Fermented Curtido (Salvadoran Cabbage Relish)

Curtido (aka cortido) is a variation on sauerkraut that hails from El Salvador. It is typically served in that country alongside a dish called pupusas.

Curtido in Mason Jars

I enjoy “regular” sauerkraut well enough (I’ve blogged about making lacto-fermented sauerkraut), but was looking for something else to make with my homegrown cabbage in honor of the Preserve the Bounty Challenge going on over at Nourished Kitchen. I found a recipe for Cortido in the book Nourishing Traditions, then toyed with it a bunch to get what you see here.

This recipe is made using the lacto-fermentation method. Lacto-fermentation is how I make my pickles and lots of other health-enhancing goodies…it’s my favorite way to preserve vegetables. Lacto-fermented foods are live foods, which means they’re high in nutrients, as well as enzymes and natural probiotics. They also taste great.

Most lacto-fermented vegetable recipes do not contain vinegar. Instead they rely solely on salt and the natural acids created in the fermentation process for preservation. This recipe differs a bit because it uses both.

Please note that this is not a traditional curtido recipe. This is my own version, which uses fresh ginger, green apple, and kale. I know this isn’t how it’s made in El Salvador. Please also note that you really taste the vinegar in here; if you aren’t a fan of vinegar, you’ll want to use less of it, and add more water.

Curtido

I shredded everything for this recipe in my food processor. I used the fine shredding disc, but you can use the thin shredding one, if you prefer. You could also shred everything by hand.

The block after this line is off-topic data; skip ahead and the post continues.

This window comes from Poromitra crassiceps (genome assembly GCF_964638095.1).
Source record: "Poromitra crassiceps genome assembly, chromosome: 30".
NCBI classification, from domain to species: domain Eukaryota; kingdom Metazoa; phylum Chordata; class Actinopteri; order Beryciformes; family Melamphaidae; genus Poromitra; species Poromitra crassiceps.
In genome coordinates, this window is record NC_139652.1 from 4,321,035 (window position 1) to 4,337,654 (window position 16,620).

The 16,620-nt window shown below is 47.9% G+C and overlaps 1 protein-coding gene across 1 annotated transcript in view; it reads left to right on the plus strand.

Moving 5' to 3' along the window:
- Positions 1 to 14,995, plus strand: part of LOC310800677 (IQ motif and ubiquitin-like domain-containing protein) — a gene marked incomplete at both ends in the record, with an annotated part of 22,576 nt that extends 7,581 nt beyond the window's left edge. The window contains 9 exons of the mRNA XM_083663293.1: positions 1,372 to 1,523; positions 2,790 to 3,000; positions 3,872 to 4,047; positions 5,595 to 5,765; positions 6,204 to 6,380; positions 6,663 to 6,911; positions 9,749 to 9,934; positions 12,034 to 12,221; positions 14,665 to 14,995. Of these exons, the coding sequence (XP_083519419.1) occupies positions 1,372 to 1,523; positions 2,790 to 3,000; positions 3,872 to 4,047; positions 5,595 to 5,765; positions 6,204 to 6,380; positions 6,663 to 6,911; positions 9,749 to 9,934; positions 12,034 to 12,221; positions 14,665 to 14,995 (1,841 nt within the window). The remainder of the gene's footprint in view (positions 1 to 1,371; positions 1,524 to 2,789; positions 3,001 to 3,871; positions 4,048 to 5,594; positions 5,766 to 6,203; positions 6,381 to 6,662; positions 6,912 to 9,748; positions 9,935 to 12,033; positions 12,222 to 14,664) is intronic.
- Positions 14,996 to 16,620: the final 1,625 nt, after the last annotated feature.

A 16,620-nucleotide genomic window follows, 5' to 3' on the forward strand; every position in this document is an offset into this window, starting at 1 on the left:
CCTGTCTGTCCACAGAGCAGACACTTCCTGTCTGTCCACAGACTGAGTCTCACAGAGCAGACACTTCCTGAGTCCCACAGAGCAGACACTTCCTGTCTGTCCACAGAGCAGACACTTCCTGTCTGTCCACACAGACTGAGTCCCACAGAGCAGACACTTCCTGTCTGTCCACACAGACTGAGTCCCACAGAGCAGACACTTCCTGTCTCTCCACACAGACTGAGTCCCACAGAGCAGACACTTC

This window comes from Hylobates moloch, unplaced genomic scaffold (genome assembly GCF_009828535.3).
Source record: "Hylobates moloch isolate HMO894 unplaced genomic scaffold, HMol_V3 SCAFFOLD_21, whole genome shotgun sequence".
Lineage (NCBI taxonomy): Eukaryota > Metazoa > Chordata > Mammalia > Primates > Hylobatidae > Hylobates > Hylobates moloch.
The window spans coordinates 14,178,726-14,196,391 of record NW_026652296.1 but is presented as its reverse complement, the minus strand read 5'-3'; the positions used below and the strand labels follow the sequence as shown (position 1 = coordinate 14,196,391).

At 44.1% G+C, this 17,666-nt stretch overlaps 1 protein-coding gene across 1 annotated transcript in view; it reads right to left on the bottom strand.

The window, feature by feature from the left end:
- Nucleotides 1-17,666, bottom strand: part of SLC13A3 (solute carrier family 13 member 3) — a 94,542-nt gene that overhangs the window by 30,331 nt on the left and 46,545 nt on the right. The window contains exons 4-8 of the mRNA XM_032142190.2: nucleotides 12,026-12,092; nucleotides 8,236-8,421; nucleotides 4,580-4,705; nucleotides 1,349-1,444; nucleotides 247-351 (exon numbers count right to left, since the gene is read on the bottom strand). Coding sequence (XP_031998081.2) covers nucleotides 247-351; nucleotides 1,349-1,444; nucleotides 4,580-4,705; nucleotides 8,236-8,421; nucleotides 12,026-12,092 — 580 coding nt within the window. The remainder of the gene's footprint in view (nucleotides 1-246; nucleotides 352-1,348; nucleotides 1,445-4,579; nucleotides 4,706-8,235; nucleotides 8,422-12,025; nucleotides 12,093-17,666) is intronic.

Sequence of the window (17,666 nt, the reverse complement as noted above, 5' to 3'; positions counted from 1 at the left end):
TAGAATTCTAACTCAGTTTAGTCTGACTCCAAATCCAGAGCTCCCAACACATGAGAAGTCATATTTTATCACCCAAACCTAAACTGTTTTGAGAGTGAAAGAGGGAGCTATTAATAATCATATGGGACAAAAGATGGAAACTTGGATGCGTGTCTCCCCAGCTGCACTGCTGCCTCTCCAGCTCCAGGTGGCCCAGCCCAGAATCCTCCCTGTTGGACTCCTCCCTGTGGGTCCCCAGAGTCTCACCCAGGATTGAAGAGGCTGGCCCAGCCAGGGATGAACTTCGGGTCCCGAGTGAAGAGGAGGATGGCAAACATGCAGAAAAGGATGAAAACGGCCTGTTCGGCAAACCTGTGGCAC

This curtido is really flavorful. I’ve been mixing it into salads and wraps, and it went great with a chorizo and potato dish I made recently, as well. One of these days, I’ll try my hand at pupusas, too.

Once the initial fermentation is over, you can store your curtido in the refrigerator, where it will keep for 1-2 months. I’m sure you’ll think of lots of ways to use it in that time frame.

Curtido in Mason Jars
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5 from 3 votes

Fermented Curtido (Salvadoran Cabbage Relish)

This recipe for Curtido (aka cortido, or Salvadoran cabbage relish/slaw/sauerkraut) is a variation on the traditional fermented food that hails from El Salvador. It is typically served in that country alongside a dish called pupusas.
Prep Time15 mins
Fermentation3 d
Total Time3 d 15 mins
Course: Condiment, Side Dish
Cuisine: Salvadoran
Keyword: cortido, curtido, salvadoran cabbage relish, salvadoran sauerkraut, salvadoran slaw
Servings: 8
Calories: 70kcal

Ingredients

  • 1 head cabbage small head with outer leaves removed and cored
  • 3 carrots large, scrubbed (and peeled if not organic)
  • 1 onion peeled
  • 1 thumb ginger fresh and peeled (use less if you aren't a ginger fan)
  • 1 cup kale approximately 1-2 handfuls fresh kale leaves, tough stems removed
  • 1 apple green, cored
  • 2 tsp oregano dried (optional)
  • 1/2 tsp red pepper flakes or more to taste
  • 1 tbsp sea salt
  • 1.5 cups apple cider vinegar use raw, "with the mother"
  • 1.5 cups water plus more if necessary

Instructions

  • Shred cabbage through apple in a food processor (or chop fine by hand). Transfer to a large bowl and mix with oregano and red pepper flakes.
  • Spoon cabbage mixture into 2 quart-sized jars and press down with the back of a wooden spoon. Leave 1 inch of space between the top of the cabbage and the top of the jar.
  • In a small bowl, mix the salt with the vinegar and water. Pour evenly over both jars of the cabbage, then add more water to both, if needed, so that the liquid is level with the cabbage.
  • Cover jars tightly and leave at room temperature for 3 days. Store long-term in the refrigerator.

Nutrition

Calories: 70kcal | Carbohydrates: 15g | Protein: 2g | Fat: 1g | Saturated Fat: 1g | Polyunsaturated Fat: 1g | Monounsaturated Fat: 1g | Sodium: 919mg | Potassium: 394mg | Fiber: 5g | Sugar: 8g | Vitamin A: 4828IU | Vitamin C: 55mg | Calcium: 83mg | Iron: 1mg

This recipe was originally published in August 2010.